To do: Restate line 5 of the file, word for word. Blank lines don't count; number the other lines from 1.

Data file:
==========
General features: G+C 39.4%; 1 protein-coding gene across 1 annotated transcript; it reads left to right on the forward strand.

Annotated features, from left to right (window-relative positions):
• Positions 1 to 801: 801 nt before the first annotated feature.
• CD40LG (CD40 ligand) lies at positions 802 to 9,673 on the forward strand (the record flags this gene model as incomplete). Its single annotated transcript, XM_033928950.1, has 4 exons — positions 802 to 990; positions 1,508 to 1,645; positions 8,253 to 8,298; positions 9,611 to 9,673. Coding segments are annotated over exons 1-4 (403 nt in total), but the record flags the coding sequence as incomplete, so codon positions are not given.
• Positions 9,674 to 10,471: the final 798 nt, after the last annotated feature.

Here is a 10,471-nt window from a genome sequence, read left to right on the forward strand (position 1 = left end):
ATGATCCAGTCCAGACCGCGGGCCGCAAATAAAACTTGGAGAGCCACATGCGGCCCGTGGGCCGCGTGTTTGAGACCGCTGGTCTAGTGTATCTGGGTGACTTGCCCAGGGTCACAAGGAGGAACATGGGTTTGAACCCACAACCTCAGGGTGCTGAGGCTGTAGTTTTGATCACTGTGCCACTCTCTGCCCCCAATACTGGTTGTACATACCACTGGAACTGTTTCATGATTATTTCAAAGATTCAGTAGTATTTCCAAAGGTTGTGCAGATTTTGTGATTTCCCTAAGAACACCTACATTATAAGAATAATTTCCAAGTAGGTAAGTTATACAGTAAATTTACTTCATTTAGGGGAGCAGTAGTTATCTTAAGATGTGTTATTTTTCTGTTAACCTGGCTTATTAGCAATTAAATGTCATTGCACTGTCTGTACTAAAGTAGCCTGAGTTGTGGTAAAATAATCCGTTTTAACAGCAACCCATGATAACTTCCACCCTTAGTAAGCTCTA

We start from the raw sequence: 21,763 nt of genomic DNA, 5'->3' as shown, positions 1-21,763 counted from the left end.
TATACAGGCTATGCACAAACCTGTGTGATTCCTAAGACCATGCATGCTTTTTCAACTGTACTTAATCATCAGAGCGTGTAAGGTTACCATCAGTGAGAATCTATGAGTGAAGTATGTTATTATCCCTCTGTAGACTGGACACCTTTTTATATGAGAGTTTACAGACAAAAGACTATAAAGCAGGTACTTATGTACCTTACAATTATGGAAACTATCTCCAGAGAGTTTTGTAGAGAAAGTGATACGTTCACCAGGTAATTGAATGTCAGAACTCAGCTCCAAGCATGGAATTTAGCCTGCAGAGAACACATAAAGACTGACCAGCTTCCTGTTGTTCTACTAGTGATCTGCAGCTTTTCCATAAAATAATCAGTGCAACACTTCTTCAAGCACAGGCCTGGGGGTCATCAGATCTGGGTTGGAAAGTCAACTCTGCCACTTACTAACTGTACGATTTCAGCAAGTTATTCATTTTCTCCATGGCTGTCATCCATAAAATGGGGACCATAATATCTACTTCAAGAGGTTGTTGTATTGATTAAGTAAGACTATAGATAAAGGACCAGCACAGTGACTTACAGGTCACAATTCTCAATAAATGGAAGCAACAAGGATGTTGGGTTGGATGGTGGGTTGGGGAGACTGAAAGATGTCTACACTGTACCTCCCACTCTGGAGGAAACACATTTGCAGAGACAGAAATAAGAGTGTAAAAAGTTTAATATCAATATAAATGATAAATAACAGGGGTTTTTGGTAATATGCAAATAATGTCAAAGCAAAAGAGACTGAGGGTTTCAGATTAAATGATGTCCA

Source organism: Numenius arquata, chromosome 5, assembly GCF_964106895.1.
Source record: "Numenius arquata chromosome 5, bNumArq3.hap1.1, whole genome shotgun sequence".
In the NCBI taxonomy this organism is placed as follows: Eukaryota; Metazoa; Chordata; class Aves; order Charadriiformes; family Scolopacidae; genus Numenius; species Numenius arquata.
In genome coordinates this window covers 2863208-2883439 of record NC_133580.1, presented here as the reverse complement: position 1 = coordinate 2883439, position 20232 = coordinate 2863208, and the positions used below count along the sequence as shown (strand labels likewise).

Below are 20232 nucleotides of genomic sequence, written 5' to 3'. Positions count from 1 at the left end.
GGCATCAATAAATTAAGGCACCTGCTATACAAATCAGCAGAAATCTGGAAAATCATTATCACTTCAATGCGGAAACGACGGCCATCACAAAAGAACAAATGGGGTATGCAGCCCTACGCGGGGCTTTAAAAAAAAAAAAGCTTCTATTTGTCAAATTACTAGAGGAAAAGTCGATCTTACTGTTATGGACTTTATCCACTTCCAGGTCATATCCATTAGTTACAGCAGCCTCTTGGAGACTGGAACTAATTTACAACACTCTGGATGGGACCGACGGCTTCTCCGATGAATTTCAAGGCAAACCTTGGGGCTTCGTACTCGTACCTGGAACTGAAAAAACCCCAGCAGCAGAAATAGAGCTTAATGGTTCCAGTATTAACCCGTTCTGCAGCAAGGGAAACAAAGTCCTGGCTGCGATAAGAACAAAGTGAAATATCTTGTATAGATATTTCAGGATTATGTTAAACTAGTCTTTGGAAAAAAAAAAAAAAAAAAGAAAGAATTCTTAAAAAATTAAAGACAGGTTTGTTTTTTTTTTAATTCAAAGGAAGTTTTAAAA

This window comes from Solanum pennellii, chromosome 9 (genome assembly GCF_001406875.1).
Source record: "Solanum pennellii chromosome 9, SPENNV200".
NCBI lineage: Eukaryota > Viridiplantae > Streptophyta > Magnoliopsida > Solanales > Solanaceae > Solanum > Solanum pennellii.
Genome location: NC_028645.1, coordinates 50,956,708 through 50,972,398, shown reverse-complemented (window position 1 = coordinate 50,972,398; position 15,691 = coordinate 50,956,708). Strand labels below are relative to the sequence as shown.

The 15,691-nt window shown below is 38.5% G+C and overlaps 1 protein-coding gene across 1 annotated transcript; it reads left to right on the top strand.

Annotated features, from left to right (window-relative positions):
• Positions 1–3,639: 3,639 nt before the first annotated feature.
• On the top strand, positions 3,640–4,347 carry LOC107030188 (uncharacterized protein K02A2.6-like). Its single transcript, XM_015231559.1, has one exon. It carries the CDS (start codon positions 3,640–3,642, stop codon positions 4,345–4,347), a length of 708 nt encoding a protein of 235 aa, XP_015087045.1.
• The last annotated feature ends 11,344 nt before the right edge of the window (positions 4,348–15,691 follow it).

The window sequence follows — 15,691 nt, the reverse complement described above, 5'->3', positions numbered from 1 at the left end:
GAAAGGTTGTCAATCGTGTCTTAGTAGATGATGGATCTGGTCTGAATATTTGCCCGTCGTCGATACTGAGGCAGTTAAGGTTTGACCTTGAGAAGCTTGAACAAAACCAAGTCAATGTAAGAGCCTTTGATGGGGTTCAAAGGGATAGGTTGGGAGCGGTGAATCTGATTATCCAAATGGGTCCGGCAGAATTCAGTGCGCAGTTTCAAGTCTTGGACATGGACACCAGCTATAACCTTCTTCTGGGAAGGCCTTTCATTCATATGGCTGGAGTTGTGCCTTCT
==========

• Positions 9,674 to 10,471: the final 798 nt, after the last annotated feature.